In any commercial dispute, as with any litigation generally, there are some preliminary matters you must satisfy before you can bring your case in a particular place. In the case of a dispute between an airplane seller and its agent brokering the sale, the matter that proved to be a problem for the plaintiff was personal jurisdiction. The seller didn’t have sufficient contacts with Florida, so that meant the agent couldn’t sue it here, the Second District Court of Appeal opined.
In William Shakespeare’s history play, Henry IV, Part I, the bard wrote the line, “Discretion is the better part of valor.” This quotable quote is one that commercial landlords in Florida might do well to remember when experiencing an urge to use self-help in retaking possession of a leased space. The Fourth District Court of Appeal recently upheld a ruling that a commercial tenant in Palm Beach County was entitled to a multi-million-dollar judgment for a wrongful eviction. By engaging in self-help, the landlord was in violation of the law, and the tenant was entitled to the damages the jury awarded to it. The case points out the severe consequences that can await imprudent landlords and the recovery that can be available to tenants harmed as a result of their landlords’ self-help.
In commercial landlord-tenant disputes, one aspect of your case that may become involved is the use of the court registry as a place for the tenant to pay rent monies that are in dispute in the case. The standards of whether a trial court can order payment of rent into the court registry vary significantly, depending on whether the payment is compulsory or something that the tenant voluntarily asks of the court. In a recent constructive eviction case from Miami-Dade County, the Third District Court of Appeal upheld a trial court’s order allowing the tenant to pay rent to the registry. The tenant voluntarily sought to pay the registry, which meant that the trial judge had broad discretion in using or not using the registry.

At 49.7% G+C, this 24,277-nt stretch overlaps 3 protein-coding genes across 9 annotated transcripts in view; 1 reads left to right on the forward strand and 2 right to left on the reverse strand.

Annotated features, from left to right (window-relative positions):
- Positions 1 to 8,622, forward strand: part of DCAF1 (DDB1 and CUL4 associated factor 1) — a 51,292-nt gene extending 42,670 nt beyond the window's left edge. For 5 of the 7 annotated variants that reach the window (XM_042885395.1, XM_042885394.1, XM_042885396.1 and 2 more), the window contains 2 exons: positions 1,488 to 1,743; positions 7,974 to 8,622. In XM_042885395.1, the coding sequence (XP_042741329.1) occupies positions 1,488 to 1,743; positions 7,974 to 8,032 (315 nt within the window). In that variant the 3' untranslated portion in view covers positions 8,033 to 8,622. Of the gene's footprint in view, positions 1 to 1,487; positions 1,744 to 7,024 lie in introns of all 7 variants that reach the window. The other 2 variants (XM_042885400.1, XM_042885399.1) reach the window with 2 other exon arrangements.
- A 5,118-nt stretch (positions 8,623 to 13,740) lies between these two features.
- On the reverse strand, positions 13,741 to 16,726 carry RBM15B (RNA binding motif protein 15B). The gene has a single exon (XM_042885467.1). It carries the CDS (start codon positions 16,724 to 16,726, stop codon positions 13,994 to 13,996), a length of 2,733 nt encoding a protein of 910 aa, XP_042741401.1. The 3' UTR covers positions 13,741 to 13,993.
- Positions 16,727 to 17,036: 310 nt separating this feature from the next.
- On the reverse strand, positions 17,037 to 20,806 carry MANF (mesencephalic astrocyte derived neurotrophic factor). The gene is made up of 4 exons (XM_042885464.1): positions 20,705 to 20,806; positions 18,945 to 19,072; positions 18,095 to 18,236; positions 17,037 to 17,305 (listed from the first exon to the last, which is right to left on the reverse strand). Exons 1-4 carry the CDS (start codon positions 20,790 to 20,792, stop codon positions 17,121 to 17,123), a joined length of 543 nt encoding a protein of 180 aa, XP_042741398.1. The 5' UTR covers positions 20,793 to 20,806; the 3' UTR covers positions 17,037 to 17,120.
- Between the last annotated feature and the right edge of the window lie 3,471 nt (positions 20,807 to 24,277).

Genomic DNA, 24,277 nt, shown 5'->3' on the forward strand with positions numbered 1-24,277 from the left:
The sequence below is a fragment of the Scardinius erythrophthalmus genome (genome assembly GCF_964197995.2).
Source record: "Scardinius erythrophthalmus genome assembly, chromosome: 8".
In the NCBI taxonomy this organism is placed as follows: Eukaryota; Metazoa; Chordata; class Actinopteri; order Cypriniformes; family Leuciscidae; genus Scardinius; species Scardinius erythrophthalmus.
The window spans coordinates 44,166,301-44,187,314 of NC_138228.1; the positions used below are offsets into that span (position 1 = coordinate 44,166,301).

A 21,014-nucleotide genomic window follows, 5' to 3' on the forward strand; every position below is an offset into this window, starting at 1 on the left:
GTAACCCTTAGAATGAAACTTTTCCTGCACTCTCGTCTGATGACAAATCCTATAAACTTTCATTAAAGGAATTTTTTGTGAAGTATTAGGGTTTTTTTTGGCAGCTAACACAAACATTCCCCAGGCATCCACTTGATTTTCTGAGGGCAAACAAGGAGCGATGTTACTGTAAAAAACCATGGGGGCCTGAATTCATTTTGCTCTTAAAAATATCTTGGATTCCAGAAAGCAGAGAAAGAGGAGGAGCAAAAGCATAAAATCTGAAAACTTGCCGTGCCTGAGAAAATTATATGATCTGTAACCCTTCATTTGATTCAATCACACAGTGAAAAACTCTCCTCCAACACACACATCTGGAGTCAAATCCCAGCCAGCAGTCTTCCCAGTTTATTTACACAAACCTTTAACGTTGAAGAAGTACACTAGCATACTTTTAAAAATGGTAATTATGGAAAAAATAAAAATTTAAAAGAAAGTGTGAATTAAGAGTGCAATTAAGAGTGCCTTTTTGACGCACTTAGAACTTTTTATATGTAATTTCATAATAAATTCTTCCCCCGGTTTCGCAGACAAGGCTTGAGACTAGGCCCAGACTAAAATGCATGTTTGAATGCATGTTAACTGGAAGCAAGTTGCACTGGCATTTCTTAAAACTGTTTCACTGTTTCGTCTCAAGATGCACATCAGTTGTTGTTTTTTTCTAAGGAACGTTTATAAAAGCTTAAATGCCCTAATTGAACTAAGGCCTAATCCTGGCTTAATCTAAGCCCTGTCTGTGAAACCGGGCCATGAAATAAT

In your commercial lease dispute case, sometimes it may be a small detail that makes all the difference. In a recent South Florida case decided by the Third District Court of Appeal involving a landlord’s action for a breach of the lease agreement, the tenant’s claim for attorneys’ fees fell short even though it had submitted an offer of settlement and had secured a judgment in its favor. The fees claim failed because the offer was not completely clear regarding exactly which issues were (and were not) covered by the settlement, and this technical vagueness made the offer unenforceable.